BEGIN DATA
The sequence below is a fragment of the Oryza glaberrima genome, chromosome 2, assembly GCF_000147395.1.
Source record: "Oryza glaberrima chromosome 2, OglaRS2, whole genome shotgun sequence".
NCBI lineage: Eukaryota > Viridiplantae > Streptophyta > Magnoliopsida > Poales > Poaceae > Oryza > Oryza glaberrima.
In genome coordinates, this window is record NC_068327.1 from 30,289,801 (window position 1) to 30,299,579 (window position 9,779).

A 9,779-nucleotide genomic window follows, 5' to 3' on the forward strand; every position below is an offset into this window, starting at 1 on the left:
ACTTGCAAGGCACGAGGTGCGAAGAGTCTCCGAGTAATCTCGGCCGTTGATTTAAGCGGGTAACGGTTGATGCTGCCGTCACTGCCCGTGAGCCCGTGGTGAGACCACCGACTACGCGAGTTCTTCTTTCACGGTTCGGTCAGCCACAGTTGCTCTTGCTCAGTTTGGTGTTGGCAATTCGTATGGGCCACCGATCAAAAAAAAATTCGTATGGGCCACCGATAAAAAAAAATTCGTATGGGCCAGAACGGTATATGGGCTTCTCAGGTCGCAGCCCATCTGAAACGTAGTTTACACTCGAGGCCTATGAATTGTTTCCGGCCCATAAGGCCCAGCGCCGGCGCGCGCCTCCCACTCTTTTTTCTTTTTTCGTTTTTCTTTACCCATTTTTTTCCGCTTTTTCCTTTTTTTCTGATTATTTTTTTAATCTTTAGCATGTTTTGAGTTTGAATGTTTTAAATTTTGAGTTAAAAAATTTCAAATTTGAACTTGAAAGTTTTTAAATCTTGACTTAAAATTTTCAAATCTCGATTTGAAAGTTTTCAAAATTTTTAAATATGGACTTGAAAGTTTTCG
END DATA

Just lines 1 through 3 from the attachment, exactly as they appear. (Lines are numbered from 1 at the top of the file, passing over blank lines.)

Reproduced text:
The sequence below is a fragment of the Oryza glaberrima genome, chromosome 2, assembly GCF_000147395.1.
Source record: "Oryza glaberrima chromosome 2, OglaRS2, whole genome shotgun sequence".
NCBI lineage: Eukaryota > Viridiplantae > Streptophyta > Magnoliopsida > Poales > Poaceae > Oryza > Oryza glaberrima.